PARKING charges in the city centre are step for another steep rise in a move that has been branded “highway robbery”.
In a move expected to spark anger amongst motorists, the council intends to increase on street parking fees by up to 11.7 per cent, while residents’ parking permits will climb by up to 5.3 per cent.
The worst affected areas include the Stafford Street and Melville Street area, which will rise from £3.40 to £3.80 for an hour. Areas such as George Street and St Andrew Square will see the hourly rate rise 10.5 per cent from £3.80 to £4.20.
Conservative transport spokesman Nick Cook told the Evening News the new parking charges could have a detrimental impact on city centre businesses.
He said: “Once again the public are subjected to the council’s parking price hike bonanza. For too many, this will feel like highway robbery.
“In particular, this budget inflicts disproportionately high prices increase on city centre parking. At a time of rising Scottish taxes, these huge hikes will do nothing to support business, including hardworking local traders.
“Coupled with fresh council tax hikes, many will see the parking permit price rises as little more than a revenue generating exercise. Given the state of our roads, people will be left wondering where the money is actually going.”
The increases in parking permits start at 3.1 per cent and depend on the resident’s zone and vehicle engine size.
Transport convenor Lesley Macinnes said the new parking charges would make people think twice about driving in the city centre.
She said: “Clearly we are looking at rising fees across a number of areas of council services because we need to. With parking it is slightly odd, often you get odd percentages because you can’t ask someone to put less than a 20p coin into a parking meter.
“Parking is a perennial problem in the city and we would much prefer it if people weren’t bringing their cars in.
“I don’t want anything to be viewed as a deterrent for anyone coming into the city. It may make people think about bringing their cars to the city centre which, from the point of view of improving congestion, can’t be anything but a good thing. But that’s very much the individual’s choice.
“We have an excellent public transport network, which I wish people would use.
“Inevitably a lot of our policies are looking to encourage people to use active travel or public transport. I wouldn’t say that was a reason behind any parking charge rises.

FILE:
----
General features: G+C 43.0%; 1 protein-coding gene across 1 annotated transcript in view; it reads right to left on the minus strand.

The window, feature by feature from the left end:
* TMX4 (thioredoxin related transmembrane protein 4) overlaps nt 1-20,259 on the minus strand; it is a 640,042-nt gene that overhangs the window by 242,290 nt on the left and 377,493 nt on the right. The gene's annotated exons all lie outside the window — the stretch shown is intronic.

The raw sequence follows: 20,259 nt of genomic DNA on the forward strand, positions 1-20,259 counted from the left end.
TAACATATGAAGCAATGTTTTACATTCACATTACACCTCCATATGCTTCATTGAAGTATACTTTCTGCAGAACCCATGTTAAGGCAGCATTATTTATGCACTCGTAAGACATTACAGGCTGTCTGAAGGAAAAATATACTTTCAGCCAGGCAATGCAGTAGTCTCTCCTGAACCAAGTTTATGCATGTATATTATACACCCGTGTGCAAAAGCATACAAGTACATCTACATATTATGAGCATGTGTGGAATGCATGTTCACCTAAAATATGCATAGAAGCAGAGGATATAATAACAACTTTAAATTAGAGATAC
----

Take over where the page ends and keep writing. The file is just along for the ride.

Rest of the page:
“Having a car in Edinburgh is a choice and that’s a choice we have to make work for everybody.”
Freezing weather over the winter months has taken its toll across the city with drivers, cyclists and pedestrians alike becoming increasing frustrated at the number of potholes appearing on the roads.
Tony Kenmuir, chairman of Central Taxis, said: “There is no doubt that as potholes appear every winter it has a big effect on taxis and we all find ourselves spending more money on suspension parts.
“But the roads are just shocking on an ongoing basis. When you’re taking people to and from the airport along the Corstorphine corridor and they’re visitors to Edinburgh and you’re bumping around all over the place, it doesn’t give a good impression of the city.
“There are potholes everywhere, but on major arterial routes you feel it’s unforgivable.”
The council received 146 claims last year for damage due to potholes. So far 53 have been successful, resulting in a pay-out of £10,140.54.
Cllr Macinnes told the Evening News the pothole issue had been accelerated due to the wintery conditions over the past few months. She said: “Any potholes are never welcome to anyone, whether you’re a driver, a cyclist or a pedestrian, but clearly as a city we’re not alone in this.
“The bad winter months have accelerated some of the issues on the roads and that’s what people are noticing.
“However, our Road Services Improvement Plan is getting into place now and we’re working our way through to make a considerable difference to the amount of potholes that we’re able to deal with, and deal with quickly.
The money will go across the board, including road repairs and resurfacing. We’re assessing all the time to see where needs it most and putting the funds into that area as soon as possible.
“There are problems dotted around the city, but we’re well aware of them and will get them sorted. We have additional squads out there and we’re doing more now to try and improve the current situation.”
Cllr Cook said winter always posed a challenge for the condition of city roads.
He said: “It’s not credible to suggest a short spell of winter weather is the cause of the poor condition of our carriageways.
“For too long the council’s rhetoric has failed to match the reality. Too many residents feel there is a pothole pandemic affecting the city.”
However, Cllr Macinnes is adamant the spending of £100m on roads and pavements, including transport links, will benefit the whole of the city.
She said: “We’re placing just as much emphasis on improving transport links for the people that live in outlying communities too. In the west, for example, we’ve been able to identify additional investment to reinstate Burnshot Bridge, replacing a vital transport link for the local community.
“We are spending £100m on roads and pavements so the investment is considerable, not just in money, but how we’re servicing those problems.
“I do hope, however, that the people of the city notice how much we have spent with the additional allocated funding.